Exposing High Key Photography

In my previous post I shared with you my own take on Low Key Photography. As a recap, it is a style that produces dramatic and sometimes negative images by utilizing dark tones and reduced or selective lighting. In case you missed it, just click on the link above or go to my home page.

That day when I discovered Low Key, I also came across another style of photography which has the exact opposite characteristics. It is the antithesis of Low Key and its name is a dead giveaway.


This style of photography is called High Key.

According to Google, High Key, in photography, is having a predominance of light or bright tones. This style usually makes use of a white background and the subject is lit very brightly to eliminate the shadows and reduce contrast. Sometimes the photos may look overexposed. I think, it is okay to have the background overexposed as long as the subject remains visible and sharp. Doing so will also make the background whiter and cleaner, thus, directing more attention to the subject. I prefer natural light in shooting High Key because it can easily provide the amount of exposure I need for my shot.

Sinulog Queen
“Sinulog Queen”

High Key photos exhibit a happy, lighthearted and positive mood. I think it fits perfectly in shooting portraits. In the three photos above, the focus has been directed towards the subject since there is nothing else in the photo that can steal it. Apart from the smiles, the use of white and bright background added a positive vibe to the already happy mood of the muses.

The Bench
“The Bench”

This style is also an eye candy to minimalists. I sometimes employ a minimalism when I take on my High Key shots. I personally like to use this style when I want to capture a clean and sleek photo. Although, it is sometimes difficult to achieve especially when a white background is not readily available. I am just thankful that mobile editing apps, like snapseed and lightroom mobile, were created. Enhancing my photos has become so easy and convenient.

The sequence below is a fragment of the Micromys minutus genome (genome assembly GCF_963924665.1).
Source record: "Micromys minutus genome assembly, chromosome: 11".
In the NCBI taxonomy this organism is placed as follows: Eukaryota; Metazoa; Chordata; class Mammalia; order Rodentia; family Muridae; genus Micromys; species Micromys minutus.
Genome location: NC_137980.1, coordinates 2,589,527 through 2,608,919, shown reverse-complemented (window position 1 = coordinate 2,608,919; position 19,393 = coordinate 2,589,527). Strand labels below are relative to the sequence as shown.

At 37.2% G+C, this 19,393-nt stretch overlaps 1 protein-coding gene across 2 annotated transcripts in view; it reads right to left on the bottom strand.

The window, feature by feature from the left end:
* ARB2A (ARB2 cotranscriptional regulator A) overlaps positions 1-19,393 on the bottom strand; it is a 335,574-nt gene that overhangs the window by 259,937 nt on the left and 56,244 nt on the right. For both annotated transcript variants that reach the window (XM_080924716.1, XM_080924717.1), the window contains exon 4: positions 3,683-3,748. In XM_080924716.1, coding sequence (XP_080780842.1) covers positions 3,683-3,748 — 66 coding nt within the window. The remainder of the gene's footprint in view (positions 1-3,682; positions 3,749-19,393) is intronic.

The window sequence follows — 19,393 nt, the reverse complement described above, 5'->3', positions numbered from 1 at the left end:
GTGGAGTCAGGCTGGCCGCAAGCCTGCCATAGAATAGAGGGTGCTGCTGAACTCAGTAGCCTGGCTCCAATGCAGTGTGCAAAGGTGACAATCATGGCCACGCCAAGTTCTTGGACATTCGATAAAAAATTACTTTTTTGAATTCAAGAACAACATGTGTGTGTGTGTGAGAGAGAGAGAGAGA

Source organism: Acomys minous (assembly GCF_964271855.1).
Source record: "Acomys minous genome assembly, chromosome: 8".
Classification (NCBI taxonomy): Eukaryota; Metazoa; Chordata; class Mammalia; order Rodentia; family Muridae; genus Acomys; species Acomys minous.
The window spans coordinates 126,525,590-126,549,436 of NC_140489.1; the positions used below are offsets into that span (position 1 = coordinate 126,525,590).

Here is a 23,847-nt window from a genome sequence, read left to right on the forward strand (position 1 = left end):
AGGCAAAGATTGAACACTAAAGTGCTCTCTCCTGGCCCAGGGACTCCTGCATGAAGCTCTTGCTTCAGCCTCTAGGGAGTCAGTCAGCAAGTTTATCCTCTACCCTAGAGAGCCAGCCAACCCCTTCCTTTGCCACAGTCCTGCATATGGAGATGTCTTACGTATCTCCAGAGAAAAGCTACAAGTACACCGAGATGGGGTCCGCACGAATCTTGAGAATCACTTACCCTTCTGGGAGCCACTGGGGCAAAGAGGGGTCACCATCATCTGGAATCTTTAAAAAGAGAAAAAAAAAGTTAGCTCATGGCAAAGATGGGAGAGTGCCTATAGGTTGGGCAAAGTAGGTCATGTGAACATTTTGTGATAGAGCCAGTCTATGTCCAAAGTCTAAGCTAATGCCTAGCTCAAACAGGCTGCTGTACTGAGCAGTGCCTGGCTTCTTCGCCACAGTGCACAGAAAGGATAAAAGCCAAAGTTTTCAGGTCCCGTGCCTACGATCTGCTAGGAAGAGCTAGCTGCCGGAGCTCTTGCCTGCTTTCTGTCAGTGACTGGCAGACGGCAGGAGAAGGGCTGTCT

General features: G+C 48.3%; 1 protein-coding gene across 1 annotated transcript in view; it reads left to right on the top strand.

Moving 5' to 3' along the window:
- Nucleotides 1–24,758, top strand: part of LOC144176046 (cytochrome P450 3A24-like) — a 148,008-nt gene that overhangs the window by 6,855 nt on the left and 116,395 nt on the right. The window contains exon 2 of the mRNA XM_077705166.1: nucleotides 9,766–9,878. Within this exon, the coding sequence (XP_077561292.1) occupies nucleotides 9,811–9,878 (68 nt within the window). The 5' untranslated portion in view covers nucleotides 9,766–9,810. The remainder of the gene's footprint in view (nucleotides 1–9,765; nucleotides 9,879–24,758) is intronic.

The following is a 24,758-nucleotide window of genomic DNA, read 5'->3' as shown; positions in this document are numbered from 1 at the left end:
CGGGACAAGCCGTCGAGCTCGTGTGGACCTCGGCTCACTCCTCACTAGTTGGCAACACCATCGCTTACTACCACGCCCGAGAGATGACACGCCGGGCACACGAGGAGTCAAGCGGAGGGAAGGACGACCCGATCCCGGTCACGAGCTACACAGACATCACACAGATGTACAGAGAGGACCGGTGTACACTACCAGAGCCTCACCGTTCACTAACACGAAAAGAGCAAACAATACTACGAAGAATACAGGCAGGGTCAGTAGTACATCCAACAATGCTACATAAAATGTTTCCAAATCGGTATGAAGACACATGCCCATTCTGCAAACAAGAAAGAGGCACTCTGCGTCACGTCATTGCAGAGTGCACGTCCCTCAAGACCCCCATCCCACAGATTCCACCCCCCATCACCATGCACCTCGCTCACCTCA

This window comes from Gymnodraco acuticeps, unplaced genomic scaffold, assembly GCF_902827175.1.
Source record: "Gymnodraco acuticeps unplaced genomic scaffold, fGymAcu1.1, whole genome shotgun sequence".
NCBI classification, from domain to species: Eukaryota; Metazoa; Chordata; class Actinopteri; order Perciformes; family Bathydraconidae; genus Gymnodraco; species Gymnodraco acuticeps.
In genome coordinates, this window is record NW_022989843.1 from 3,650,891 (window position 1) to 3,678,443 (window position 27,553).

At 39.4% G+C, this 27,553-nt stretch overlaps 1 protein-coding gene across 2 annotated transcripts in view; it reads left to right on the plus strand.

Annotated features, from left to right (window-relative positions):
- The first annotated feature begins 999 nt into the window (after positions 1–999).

Here are the rest of my bright High Key snaps.

Black and White

Church Bells
“Church Bells”
Dab Gang
“Dab Gang”
Where is the Sun
“Summer Heat”


Chicken Sisig
“Chicken Sisig”
Asus Temptress
“Asus Temptress”
Dragonfly's Profile
“Dragonfly’s Profile”

I think it is still acceptable that you use a background that is not completely white as long as it is light-colored, clean and bright. Also make sure that your entire photo is well-lit. In the first place, it was not defined as having white but only light or bright tones.

All photos were shot using my phone LG V20 and were enhanced through Snapseed and Lightroom Mobile.


7 Comments Add yours

  1. Great intro to high key photos. You are right about the change in mood from low key. I am going to try this with summer beach shots. Do you recommend a filter post processing or particular settings?

    Liked by 1 person

    1. Hi. Thanks for the visit and the comment.. With regard to your question, I don’t really recommend using a filter. I prefer you manually edit the photo. You can use either snapseed or lightroom mobile to enhance the brightness and exposure. Snapseed also has a brush tool that you can use to selectively tune your photo.

      Liked by 1 person

      1. I love snapseed and have used Lightroom a few times. Thanks!


      2. You’re welcome


  2. rhamzkii says:

    Wow 😮

    Liked by 1 person

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